Verdi’s opera Falstaff is a comic masterpiece
The name Giuseppe Verdi is likely to conjure up in the mind of the opera lover images of intense – even gritty – dramas. But his final masterpiece, “Falstaff,” comes from a far different realm: the world of comedy.
The titular character of Verdi’s compositional coup de grâce is Sir John Falstaff, a loud, drunken buffoon of a man who features in three Shakespeare plays: Henry IV parts one and two, as well as “The Merry Wives of Windsor.” Although his appearances are always played for a laugh, Falstaff is a character with real human dimension, something at which Shakespeare excelled and that Verdi and librettist Arrigo Boito carried through into the opera. Macky Auditorium will play host to that signature blend of comedy and depth on Oct. 27 and 29. This production of the College of Music’s Eklund Opera Program is overseen by Director Leigh Holman and Music Director Nicholas Carthy.
Verdi’s Falstaff is based primarily on “The Merry Wives of Windsor,” although it does draw a few scenes from “Henry IV, Part 1 and Part 2.” “Falstaff is a knight who needs more money for food and beer,” says Eklund Opera Program Director Leigh Holman. “What does he do? He decides to woo Alice Ford, a very wealthy woman, hoping to secure some dough for food and wine.”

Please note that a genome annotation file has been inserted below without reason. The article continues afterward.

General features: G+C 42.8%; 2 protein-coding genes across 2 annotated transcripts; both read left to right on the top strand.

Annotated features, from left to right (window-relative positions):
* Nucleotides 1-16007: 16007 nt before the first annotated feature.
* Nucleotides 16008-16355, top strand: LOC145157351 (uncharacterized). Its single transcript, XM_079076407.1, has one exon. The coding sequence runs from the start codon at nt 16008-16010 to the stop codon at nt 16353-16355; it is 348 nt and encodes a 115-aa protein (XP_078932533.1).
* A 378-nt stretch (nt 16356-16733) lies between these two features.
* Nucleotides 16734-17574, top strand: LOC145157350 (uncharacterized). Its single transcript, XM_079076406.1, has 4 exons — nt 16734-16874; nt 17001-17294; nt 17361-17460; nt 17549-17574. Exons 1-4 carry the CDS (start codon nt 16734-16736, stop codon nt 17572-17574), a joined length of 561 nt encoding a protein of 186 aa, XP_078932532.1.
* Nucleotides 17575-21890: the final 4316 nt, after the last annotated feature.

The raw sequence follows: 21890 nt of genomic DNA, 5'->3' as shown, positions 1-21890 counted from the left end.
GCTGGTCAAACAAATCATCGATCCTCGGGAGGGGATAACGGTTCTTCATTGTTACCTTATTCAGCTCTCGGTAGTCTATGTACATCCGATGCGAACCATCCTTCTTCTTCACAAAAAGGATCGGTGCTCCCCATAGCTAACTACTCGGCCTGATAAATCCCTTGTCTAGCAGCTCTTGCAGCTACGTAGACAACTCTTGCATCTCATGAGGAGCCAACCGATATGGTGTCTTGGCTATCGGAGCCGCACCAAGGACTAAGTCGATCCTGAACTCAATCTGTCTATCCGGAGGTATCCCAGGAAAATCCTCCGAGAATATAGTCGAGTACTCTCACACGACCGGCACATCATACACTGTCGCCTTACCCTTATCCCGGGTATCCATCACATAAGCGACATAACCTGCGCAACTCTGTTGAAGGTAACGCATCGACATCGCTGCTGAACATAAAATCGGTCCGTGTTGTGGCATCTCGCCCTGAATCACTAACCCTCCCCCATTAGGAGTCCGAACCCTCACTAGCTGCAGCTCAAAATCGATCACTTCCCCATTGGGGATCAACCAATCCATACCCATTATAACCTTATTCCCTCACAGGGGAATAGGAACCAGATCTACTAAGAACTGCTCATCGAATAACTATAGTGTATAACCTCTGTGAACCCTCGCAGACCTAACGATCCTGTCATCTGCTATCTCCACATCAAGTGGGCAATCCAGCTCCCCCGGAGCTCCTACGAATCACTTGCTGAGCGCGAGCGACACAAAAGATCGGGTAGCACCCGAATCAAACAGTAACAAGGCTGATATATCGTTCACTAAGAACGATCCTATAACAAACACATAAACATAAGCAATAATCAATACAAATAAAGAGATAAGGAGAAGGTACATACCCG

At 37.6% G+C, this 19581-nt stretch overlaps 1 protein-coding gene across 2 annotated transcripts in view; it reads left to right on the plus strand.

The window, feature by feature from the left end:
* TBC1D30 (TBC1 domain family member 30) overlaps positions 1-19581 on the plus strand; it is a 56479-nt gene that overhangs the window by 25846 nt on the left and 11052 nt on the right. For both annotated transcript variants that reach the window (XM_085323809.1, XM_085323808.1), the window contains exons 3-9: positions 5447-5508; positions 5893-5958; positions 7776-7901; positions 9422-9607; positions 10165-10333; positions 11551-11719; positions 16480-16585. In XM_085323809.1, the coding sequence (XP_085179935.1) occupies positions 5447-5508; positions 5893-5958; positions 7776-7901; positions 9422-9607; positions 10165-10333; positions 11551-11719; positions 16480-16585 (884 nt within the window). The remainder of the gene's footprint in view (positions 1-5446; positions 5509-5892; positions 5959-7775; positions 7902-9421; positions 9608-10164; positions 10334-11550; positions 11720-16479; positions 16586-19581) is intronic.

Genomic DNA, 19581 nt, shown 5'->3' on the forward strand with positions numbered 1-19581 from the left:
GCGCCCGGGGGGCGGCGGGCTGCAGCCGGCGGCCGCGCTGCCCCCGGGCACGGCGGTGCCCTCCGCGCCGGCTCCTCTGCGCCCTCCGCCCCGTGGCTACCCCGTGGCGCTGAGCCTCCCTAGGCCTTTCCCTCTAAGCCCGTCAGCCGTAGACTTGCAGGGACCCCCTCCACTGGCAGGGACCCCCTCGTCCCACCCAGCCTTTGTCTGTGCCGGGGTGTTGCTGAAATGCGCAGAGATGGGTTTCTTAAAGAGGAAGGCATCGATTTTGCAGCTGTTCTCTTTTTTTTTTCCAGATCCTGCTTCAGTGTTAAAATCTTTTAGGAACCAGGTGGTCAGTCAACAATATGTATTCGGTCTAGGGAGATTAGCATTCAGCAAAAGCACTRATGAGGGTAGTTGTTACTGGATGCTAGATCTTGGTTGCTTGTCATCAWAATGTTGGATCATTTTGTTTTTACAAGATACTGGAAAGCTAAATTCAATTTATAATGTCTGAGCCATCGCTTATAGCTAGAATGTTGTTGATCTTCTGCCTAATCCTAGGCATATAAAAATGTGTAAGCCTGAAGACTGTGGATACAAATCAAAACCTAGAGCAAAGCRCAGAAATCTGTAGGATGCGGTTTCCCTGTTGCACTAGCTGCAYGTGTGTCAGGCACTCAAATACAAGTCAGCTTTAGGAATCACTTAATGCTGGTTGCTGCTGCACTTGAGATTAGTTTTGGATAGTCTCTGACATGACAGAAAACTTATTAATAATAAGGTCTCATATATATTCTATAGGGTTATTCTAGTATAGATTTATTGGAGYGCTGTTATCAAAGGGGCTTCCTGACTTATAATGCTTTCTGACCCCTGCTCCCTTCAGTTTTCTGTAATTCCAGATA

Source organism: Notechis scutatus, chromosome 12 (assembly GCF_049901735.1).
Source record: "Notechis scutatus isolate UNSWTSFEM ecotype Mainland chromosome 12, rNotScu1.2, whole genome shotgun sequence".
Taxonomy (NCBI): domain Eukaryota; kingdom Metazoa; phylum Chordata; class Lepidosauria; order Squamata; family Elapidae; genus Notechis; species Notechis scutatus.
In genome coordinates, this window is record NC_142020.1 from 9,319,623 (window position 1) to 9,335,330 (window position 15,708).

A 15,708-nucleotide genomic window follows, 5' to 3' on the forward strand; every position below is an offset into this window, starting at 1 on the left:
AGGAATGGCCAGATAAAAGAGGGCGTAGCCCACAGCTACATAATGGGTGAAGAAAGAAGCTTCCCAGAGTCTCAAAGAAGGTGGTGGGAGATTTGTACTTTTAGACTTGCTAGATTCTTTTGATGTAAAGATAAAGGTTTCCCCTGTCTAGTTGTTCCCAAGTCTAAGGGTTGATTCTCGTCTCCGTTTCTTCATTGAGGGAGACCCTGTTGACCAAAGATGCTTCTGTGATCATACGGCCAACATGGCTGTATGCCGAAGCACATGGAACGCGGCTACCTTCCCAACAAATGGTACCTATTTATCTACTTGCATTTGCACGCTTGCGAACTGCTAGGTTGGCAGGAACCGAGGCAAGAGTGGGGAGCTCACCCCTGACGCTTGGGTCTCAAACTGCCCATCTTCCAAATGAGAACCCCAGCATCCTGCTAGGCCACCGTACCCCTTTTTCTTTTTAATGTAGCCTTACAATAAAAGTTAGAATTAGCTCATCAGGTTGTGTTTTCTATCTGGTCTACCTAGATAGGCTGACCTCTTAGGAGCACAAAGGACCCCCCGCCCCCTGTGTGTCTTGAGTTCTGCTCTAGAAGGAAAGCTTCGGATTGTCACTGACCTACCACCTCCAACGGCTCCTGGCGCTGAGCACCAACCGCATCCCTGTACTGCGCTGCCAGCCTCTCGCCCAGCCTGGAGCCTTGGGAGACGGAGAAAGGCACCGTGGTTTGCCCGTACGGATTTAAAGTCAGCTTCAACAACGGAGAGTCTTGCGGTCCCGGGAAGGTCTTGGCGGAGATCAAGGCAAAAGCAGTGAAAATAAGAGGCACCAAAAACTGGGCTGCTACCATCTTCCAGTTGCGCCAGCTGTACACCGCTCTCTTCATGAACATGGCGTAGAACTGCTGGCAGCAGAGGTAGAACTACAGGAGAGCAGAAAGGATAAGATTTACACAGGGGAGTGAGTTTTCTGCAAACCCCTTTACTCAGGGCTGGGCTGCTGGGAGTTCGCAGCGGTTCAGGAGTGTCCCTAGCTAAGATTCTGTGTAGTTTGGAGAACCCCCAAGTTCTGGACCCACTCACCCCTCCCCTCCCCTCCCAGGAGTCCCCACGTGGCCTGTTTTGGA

Deciding two women are better than one, Falstaff additionally sets his sights on Alice’s friend, Meg. “Comedy ensues when Falstaff mistakenly thinks he’s as smooth as Don Juan and he goes after these rich women,” says Holman. “These women are sick and tired of being hit on and they make a game out of getting their revenge. It’s a comedic commentary on misogyny, power dynamics and girl power! You’ve gotta love that.”
It’s a work that has much to offer for seasoned operagoers and newbies alike. “For operatic veterans, you will see one of the most brilliant operas written by Verdi,” says Holman. “For newcomers to opera: You are going to have fun. You will have a rollicking good time, hear beautiful voices with athletic magnitude, a student orchestra that rivals any collegiate orchestra, lights, colors, and hilarity culminating in an epic experience. No other live performance genre can rival opera, and this is a great one to cut your teeth on.”
“In this comedy, Verdi’s last opera before his death, you will experience the brilliance of his musical magic and theatrical acumen come together in one comedic work. It is not to be missed.”
Tickets are now on sale for Eklund Opera Program production of “Falstaff” at Macky Auditorium Oct. 27 and 29, 2023.